A big organisation has several departments, those departments have several business units and those business units are divided into domain teams. Assuming domain teams are atomic or 2 pizza teams, they work on a domain and generally maintain few micro-services.

All the teams use Java/Spring boot for their micro-services. Now, a classic way to write a typical micro-service exposing a bunch of REST API would be to use "Controller-Service-Repository" along with models i.e. 3-tier architecture. Some teams use hexagonal architecture with ports and adapters.


  • Should this style e.g. 3-tier vs hexagonal be standardised across teams in business units/departments in the company?
  • If yes, why?
  • If no, why?

I know "depends" is always a valid answer, but not expecting it in this context :)


  • 1
    If all those domain specific problems can be solved with one golden architecture (down to the detail you intend to enforce) then, the org has already figured everything out !! The teams are there just to convert the solution into code. Win win for everyone !! Do you see the problem yet ?
    – S.D.
    Aug 26 at 4:53
  • The point of micro services is that you do not need to be bothered with these sorts of implementation details. It is distributed, only dependent on message definitions. Centrally enforcing mundane stuff like implementation style kind of defeats that purpose. Aug 30 at 15:07

2 Answers 2


Be careful not to standardize too much. The one common standard everyone adheres to across the organization is a micro services architecture. How each micro service is sub divided into layers depends on the complexity of each individual service.

Software layers are an implementation detail. Layers are not important for consumers of that service, so from the perspective of consumers there is no need to standardize this across the organization.

It is certainly nice for developers if each service has the same layers. Consistency is nice, but not a requirement at this level. One advantage micro services have over a traditional monolithic application is that you can reduce the layers based on the complexity of the service. Fewer layers and less code is easier to maintain. From the perspective of developers across the organization, a standard architecture for all micro services is not desirable, because not every service benefits from the added complexity that more layers introduce.

You must balance consistency with complexity. There is no single rule to follow. My only advice is to not surprise people. Choose the design for each micro service based on its needs and complexity, and if possible do not choose a design that is too unique.

Regardless of how many layers you have, typically the fewer layers the better. It becomes less code to write, test, and understand. That is more beneficial than having each micro service designed the same way.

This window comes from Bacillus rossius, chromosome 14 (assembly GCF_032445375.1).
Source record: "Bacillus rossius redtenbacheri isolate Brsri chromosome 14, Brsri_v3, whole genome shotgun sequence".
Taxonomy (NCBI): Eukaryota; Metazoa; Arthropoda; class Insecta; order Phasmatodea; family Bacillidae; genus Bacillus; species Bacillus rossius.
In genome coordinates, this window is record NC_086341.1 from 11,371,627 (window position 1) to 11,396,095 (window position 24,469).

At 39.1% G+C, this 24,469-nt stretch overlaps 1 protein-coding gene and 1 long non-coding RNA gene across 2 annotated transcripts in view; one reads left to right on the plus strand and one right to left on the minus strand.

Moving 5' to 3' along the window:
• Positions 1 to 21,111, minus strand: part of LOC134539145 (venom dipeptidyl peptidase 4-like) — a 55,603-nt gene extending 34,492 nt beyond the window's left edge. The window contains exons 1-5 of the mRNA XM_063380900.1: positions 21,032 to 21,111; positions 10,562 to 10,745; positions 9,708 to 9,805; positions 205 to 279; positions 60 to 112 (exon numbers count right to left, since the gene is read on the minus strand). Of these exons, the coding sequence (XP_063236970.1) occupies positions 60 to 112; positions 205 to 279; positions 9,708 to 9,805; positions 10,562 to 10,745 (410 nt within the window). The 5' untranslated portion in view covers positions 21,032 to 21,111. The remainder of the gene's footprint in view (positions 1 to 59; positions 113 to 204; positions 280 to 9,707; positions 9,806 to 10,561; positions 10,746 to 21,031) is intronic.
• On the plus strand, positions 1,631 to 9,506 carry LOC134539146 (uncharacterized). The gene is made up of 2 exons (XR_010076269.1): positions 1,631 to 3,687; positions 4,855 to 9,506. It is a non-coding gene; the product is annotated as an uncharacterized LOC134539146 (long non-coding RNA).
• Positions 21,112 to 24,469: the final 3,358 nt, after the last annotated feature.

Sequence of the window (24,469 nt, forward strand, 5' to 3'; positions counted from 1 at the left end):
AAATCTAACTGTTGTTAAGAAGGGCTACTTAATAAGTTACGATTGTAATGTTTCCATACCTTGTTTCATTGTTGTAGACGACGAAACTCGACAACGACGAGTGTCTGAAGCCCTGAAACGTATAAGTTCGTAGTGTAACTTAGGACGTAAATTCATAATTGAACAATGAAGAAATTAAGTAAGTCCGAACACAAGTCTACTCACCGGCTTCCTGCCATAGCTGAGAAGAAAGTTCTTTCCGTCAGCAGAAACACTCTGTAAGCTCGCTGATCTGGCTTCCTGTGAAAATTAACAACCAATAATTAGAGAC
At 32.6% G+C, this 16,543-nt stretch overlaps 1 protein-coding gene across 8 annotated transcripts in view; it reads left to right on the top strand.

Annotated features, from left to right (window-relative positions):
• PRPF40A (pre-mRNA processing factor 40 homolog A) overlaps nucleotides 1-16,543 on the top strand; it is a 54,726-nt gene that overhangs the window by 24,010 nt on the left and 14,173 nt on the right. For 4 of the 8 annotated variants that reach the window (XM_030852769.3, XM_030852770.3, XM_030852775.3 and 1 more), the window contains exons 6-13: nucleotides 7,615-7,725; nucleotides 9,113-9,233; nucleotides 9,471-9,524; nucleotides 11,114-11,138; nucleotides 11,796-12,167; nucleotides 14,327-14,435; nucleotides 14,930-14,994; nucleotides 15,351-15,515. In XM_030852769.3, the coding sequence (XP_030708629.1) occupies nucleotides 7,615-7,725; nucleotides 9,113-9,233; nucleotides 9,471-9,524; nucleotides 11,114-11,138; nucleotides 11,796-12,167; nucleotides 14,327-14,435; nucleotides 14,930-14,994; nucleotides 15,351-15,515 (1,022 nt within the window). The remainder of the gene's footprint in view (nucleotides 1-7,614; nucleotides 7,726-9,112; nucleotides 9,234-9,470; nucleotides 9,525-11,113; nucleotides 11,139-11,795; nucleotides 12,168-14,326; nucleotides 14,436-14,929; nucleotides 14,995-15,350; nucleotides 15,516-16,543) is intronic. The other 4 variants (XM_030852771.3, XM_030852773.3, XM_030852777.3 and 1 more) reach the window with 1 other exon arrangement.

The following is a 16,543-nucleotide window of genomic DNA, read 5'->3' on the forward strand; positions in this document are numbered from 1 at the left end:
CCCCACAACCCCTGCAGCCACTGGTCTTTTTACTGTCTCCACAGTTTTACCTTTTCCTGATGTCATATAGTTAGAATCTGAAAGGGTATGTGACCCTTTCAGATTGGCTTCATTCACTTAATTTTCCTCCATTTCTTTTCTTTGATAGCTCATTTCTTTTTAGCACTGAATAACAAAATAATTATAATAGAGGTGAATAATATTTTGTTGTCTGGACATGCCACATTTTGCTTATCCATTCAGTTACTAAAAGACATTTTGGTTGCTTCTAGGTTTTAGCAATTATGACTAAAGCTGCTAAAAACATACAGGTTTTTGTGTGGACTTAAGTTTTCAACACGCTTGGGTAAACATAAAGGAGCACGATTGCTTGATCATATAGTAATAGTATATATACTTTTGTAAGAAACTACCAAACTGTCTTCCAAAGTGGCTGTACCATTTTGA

Rather than enforce a particular design, consider establishing some guidelines:

  • Separate your concerns (business logic, data access, UI logic, etc should be separate)
  • Practice test driven development
  • Utilize Dependency injection and inversion of control.
    • This leads to code that is easier to test because you can mock complex dependencies.

Basically it boils down to the basic design principles for software, like SOLID, and other similar buzz words and acronyms.

As an extension of this question, another advantage of micro services is that you are free to choose entirely different technologies for each service. You can choose an object oriented language for one service, choose Python for another because of its math and data science libraries, and choose a functional language for a different service because it is easier to handle concurrency. Some application architectures simply do not translate from an OO language to a functional one. So don't just choose a design that fits the needs of a micro service. You are free to choose the technology as well. Be aware this has a down stream affect on hiring, but depending on the problem, it might be justified to diversify the tech stack.


Be very cautious about trying to apply standards like this across an organisation. I get that you probably want to standardise the separation of concerns (deserialising JSON vs. performing business logic vs. reading from a datastore). You would probably be better off promoting the principles underpinning this architectural style rather than enforcing the style itself. Other people might find other ways to write code while maintaining the same standards.

Plus teams should be able to own their own architecture and not have it prescribed to them by an "architect" from their ivory tower. If they find a different style that works better for their use-case, they should be able to do it, rather than doing it this other way "because this is just how we do it because I said so."

There's nothing more dangerous than an idea, when you only have one. Be open to diversifying your codebase, while maintaining sensible engineering principles to ensure quality.

  • "not have it prescribed to them by an "architect" from their ivory tower." I've had to deal with that, it was (still is) a nightmare. Aug 30 at 17:20

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